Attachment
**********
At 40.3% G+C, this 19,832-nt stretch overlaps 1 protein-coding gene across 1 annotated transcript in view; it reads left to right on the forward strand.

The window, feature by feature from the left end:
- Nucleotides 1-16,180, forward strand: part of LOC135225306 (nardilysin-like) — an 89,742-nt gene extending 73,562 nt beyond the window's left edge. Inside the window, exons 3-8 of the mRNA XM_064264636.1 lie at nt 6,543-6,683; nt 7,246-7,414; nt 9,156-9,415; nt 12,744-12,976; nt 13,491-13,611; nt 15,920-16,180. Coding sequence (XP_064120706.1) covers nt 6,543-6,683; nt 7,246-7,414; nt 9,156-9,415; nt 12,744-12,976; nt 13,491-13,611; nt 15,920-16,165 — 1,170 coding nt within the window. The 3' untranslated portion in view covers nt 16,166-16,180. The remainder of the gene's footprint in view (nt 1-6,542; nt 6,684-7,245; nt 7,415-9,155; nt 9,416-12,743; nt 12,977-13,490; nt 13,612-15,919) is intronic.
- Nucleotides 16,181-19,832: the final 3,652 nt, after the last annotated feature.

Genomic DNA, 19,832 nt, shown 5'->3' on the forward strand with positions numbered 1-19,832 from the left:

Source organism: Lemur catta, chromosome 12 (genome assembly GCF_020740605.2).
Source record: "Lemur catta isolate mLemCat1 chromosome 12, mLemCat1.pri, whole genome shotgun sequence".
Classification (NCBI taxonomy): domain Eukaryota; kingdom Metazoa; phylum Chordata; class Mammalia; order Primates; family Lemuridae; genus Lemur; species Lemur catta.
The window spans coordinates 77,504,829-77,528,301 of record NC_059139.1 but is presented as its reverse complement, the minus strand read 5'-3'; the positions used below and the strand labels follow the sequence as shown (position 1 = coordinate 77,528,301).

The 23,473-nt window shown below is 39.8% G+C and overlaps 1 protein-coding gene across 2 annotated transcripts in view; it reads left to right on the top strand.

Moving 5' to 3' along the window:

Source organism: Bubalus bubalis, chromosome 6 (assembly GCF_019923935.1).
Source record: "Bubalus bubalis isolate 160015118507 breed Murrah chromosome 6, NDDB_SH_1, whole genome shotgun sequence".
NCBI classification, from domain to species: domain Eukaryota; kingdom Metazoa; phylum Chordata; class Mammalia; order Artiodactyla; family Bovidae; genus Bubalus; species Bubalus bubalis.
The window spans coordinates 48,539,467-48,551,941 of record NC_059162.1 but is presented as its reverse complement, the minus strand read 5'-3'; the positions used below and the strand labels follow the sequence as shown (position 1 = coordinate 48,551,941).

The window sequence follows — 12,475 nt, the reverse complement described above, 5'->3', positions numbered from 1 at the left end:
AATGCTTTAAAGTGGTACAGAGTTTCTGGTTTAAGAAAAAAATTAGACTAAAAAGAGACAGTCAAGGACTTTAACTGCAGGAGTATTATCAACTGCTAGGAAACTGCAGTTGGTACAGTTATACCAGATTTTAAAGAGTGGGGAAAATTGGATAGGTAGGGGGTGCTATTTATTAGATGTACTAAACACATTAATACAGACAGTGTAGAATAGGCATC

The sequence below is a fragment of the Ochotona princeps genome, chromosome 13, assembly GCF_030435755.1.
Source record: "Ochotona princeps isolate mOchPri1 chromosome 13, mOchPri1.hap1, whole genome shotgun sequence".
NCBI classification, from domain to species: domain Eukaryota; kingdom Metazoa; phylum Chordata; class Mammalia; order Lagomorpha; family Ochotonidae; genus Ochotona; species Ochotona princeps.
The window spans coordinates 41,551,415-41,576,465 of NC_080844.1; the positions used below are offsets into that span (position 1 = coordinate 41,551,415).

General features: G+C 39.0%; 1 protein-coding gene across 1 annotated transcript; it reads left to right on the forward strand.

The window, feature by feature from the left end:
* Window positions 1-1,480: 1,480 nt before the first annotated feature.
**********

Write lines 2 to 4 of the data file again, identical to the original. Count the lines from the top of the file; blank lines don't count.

The window, feature by feature from the left end:
- Nucleotides 1-16,180, forward strand: part of LOC135225306 (nardilysin-like) — an 89,742-nt gene extending 73,562 nt beyond the window's left edge. Inside the window, exons 3-8 of the mRNA XM_064264636.1 lie at nt 6,543-6,683; nt 7,246-7,414; nt 9,156-9,415; nt 12,744-12,976; nt 13,491-13,611; nt 15,920-16,180. Coding sequence (XP_064120706.1) covers nt 6,543-6,683; nt 7,246-7,414; nt 9,156-9,415; nt 12,744-12,976; nt 13,491-13,611; nt 15,920-16,165 — 1,170 coding nt within the window. The 3' untranslated portion in view covers nt 16,166-16,180. The remainder of the gene's footprint in view (nt 1-6,542; nt 6,684-7,245; nt 7,415-9,155; nt 9,416-12,743; nt 12,977-13,490; nt 13,612-15,919) is intronic.
- Nucleotides 16,181-19,832: the final 3,652 nt, after the last annotated feature.